A hip score is a measure of evidence of hip dysplasia. This is an inherited abnormal development of the hip causing instability and laxity in the joint, and the dog will be in great pain as it gets older. Hip dysplasia will not be evident in the puppy so you need to refer to the parents’ hip scores to know if he is genetically predisposed to inherit the condition.
Scores range from 0 to 106, and the lower the score the better. Breeding Golden Retrievers should score below the breed median of 11.
Golden Retrievers are also susceptible to elbow dysplasia, which presents in the same way as hip dysplasia but in the forelimb and leads to osteoarthritis of the elbow joint.
An elbow score only ranges from 0-3, with 0 being clear, and 3 being badly affected. Although the two elbows may register different scores, only one number is given on the certificate, and this is the worst of the two scores. You will be looking for a score of zero in both parents to be sure your dog is not at risk of inherited elbow dysplasia.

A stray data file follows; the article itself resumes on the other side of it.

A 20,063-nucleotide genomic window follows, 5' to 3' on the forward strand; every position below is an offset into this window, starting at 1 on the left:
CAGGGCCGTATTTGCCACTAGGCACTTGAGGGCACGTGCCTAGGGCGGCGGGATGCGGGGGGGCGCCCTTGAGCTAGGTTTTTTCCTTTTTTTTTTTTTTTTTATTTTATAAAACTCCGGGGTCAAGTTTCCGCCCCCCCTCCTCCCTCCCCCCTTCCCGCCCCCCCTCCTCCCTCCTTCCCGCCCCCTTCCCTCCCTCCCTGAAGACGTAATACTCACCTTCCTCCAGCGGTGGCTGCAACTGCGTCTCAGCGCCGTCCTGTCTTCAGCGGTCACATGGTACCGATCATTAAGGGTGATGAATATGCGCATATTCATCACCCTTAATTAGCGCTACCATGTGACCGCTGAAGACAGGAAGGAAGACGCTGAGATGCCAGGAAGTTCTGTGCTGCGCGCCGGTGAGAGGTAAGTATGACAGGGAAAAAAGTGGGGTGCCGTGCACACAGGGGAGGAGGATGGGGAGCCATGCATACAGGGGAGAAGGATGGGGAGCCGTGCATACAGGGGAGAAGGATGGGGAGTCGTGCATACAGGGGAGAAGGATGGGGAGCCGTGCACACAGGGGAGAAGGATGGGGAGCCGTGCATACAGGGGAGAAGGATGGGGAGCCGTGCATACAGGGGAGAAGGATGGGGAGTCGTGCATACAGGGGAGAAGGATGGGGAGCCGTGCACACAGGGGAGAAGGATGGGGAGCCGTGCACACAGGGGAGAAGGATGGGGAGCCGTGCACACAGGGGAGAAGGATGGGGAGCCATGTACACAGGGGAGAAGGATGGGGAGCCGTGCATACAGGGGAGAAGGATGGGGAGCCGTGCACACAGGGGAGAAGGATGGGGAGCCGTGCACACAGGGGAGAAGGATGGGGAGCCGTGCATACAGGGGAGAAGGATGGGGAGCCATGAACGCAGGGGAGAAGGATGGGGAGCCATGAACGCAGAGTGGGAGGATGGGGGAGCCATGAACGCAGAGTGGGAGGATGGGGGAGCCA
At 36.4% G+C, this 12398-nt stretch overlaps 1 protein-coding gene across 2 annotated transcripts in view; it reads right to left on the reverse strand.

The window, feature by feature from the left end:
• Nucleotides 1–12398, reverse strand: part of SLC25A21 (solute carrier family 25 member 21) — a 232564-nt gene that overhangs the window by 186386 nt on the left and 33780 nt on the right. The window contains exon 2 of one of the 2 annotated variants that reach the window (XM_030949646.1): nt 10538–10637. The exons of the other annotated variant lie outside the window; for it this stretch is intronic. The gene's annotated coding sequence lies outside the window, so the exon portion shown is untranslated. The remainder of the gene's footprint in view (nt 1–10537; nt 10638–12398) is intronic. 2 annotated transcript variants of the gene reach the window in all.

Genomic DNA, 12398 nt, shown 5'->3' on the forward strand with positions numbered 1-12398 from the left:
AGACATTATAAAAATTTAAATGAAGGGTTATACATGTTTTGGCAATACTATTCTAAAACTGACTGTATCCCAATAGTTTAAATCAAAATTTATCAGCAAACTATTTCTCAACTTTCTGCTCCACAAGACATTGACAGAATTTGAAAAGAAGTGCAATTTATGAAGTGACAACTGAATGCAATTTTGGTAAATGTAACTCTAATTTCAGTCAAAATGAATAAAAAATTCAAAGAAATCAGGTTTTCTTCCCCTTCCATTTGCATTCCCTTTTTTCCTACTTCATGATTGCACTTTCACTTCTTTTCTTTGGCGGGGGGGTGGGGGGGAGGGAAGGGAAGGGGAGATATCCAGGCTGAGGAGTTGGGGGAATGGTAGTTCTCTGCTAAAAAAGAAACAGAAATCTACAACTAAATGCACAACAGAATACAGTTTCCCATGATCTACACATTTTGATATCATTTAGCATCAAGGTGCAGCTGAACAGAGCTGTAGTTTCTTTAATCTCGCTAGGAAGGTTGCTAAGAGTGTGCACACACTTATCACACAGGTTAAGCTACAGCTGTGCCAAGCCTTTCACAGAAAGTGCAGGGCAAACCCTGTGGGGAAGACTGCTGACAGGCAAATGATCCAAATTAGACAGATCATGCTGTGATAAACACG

Genetic testing for inherited disorders is a recent development in dog breeding, but it has the advantage that dogs that are carriers of certain disorders without displaying symptoms themselves may be prevented from perpetuating their genes, or only mated to dogs that present as clear. An apparently unaffected dog and bitch that both carry a recessive gene will produce offspring that suffer from the disorder. Disorders that affect Golden Retrievers that may be screened for by genetic testing include ICT-A (Ichthyosis), which is an excessively scaly skin disorder, and PRA (Progressive Retinal Atrophy), which causes blindness.
At this stage, not all Golden Retriever breeders will have carried out genetic testing on their adult dogs, but for those that have, if the results are clear it will give you the added reassurance that no nasty surprises are around the corner for your dog in later life.
Looking at the Puppy
So, the exciting time has come to visit the litter of puppies from which you will be choosing your new companion. This may be when the pups are around 5-7 weeks of age and not yet weaned. With a Golden Retriever, you may find it very hard to differentiate between these pale, wriggling furballs, as the breed does not generally have distinctive markings. However, even at this stage there are things to look out for.